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Tweet helps police nab suspect

Brandon police say the online traction that this screen capture from surveillance video got helped them quickly track down a suspect.

BRANDON POLICE SERVICE HANDOUT Enlarge Image

Brandon police say the online traction that this screen capture from surveillance video got helped them quickly track down a suspect.

City police turned to social media and got some help identifying an armed robbery suspect — the little bird from Twitter told them.

Tips flowed in to the Brandon Police Service after it tweeted a link to an image of a suspect captured from video surveillance footage from the robbed store.

"The tweet was retweeted numerous times and local people in town here recognized, or believe they recognized, who the person was and called that information in to us," BPS Sgt. Dallas Lockhart said on Friday.

It’s alleged that on early Tuesday morning, a suspect entered the 7-Eleven store on 10th Street and brandished a pistol.

The robber fled with a small amount of cash, but the employees weren’t hurt.

Later that morning, police issued a description of the suspect, and by mid-afternoon they tweeted a link to a webpage with the photo captured from the surveillance footage.

The photo — in which a suspect is seen wearing a Scream-style mask while pointing what appeared to be a semi-automatic pistol — was tweeted by local media and police received a number of tips by evening.

The force also posted the image on Facebook, a post that received 59 shares.

The Brandon Sun’s tweet of the photograph received 49 retweets and 25 favourites. That’s a high-performing tweet for the paper.

The Sun also posted the photo to Facebook which received 37 likes, 17 comments, 254 shares and 27,792 views (a very high-performing post).

The pic’s exposure and resulting tips allowed officers to identify a suspect, secure a warrant and they arrested a 17-year-old boy at his city home on Wednesday evening.

Lockhart said that police recovered a realistic replica handgun believed to have been used in the robbery.

While not a real gun, Lockhart pointed out that store staff didn’t know that at the time — a realistic replica would be just as frightening as the real thing.

Nor did police know the gun wasn’t real until they had the replica in-hand following the search.

"When I looked at the video, and I watched it repeatedly, I couldn’t tell whether it was real or not," Lockhart said. "I’m a guy who grew up with guns, and handles one on a daily basis."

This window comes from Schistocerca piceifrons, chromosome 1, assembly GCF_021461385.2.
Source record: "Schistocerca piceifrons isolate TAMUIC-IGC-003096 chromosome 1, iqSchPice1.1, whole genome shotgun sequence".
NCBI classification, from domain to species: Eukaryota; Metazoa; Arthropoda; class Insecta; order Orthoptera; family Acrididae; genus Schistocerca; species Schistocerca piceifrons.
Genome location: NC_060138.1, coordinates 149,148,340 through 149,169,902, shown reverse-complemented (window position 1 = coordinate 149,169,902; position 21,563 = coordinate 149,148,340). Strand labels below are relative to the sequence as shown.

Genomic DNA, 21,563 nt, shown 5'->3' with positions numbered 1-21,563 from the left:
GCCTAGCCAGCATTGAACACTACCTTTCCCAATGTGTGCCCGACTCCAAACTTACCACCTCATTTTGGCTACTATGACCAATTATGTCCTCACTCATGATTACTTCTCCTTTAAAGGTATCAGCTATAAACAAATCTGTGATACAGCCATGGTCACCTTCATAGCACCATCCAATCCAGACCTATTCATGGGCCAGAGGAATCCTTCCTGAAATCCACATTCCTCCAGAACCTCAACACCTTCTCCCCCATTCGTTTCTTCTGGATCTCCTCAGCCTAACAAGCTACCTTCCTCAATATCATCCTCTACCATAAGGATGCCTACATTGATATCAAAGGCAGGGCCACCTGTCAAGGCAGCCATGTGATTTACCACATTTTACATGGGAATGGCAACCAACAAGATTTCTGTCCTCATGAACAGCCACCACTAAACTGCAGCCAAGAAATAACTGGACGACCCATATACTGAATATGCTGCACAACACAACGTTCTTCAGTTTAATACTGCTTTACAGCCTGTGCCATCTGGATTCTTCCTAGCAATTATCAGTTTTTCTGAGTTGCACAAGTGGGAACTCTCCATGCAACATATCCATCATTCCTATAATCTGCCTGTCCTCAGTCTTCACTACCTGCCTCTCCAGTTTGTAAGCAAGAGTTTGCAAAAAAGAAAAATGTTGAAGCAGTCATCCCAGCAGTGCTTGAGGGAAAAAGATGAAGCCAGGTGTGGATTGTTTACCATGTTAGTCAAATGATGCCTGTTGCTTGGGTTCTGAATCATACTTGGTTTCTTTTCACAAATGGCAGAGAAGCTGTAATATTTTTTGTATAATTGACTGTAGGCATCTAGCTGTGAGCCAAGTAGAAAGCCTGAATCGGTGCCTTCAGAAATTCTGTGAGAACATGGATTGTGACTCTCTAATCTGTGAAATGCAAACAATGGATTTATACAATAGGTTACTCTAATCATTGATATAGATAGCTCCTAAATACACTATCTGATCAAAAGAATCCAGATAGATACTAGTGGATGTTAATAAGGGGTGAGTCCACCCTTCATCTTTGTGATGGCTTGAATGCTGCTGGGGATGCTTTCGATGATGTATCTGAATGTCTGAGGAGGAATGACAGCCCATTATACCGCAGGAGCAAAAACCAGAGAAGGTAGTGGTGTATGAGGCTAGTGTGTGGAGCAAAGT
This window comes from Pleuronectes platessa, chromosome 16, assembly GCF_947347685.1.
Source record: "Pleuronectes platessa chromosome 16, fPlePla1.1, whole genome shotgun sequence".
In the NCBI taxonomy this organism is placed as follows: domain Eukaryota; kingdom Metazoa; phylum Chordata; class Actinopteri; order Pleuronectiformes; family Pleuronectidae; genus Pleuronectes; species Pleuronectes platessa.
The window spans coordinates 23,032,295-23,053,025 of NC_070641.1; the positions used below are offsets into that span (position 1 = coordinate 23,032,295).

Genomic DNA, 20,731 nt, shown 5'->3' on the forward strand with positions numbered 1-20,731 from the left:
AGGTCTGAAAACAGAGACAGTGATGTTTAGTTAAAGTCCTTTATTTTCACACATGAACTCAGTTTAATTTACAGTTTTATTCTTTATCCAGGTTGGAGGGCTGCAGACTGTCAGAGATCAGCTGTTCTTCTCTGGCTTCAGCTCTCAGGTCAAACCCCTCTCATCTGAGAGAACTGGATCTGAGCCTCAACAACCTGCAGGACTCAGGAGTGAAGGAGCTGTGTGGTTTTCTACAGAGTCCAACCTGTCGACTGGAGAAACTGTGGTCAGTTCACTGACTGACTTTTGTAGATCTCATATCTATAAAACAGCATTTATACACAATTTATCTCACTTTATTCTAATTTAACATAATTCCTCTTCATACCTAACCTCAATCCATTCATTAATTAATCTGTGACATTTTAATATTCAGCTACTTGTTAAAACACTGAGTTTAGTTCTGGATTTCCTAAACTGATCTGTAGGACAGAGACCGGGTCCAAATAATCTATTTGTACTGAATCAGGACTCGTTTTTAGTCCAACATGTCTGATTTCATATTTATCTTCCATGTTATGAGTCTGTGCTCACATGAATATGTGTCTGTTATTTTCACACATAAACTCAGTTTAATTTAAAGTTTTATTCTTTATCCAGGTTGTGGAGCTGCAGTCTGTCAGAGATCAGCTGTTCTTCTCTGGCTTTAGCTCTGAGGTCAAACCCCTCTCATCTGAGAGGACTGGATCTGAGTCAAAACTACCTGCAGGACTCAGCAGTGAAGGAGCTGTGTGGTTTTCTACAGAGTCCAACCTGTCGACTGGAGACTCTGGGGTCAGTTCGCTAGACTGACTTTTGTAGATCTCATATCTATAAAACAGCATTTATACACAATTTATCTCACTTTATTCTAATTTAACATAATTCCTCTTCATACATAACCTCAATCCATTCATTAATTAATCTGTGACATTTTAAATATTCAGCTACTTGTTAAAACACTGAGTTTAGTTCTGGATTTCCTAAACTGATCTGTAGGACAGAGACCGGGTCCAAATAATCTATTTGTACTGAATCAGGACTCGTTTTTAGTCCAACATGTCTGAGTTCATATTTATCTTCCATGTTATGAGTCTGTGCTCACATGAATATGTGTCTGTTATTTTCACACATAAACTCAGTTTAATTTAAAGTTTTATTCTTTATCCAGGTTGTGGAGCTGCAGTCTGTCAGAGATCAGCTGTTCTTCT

It is rare, if not the first time, for the BPS to tweet or a link to, or post online, a surveillance image so quickly for such a serious, high-profile crime.

While the force won’t tweet or post such images online too often, in case the public grows indifferent to such pictures, it is something it plans to do in the future.

Which images get distributed online will depend on such factors as quality and legal concerns, weighed against public safety.

In this case, Lockhart said, it was the fact there was an unidentified person on the loose with what appeared to be a gun that prompted the use of social media.

The arrested youth was released on conditions to appear in court on June 24. He’s charged with robbery while armed with a weapon (or imitation), and one count of wearing a disguise.

» ihitchen@brandonsun.com

» Twitter: @IanHitchen

Republished from the Brandon Sun print edition May 3, 2014

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City police turned to social media and got some help identifying an armed robbery suspect — the little bird from Twitter told them.

Tips flowed in to the Brandon Police Service after it tweeted a link to an image of a suspect captured from video surveillance footage from the robbed store.

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City police turned to social media and got some help identifying an armed robbery suspect — the little bird from Twitter told them.

Tips flowed in to the Brandon Police Service after it tweeted a link to an image of a suspect captured from video surveillance footage from the robbed store.

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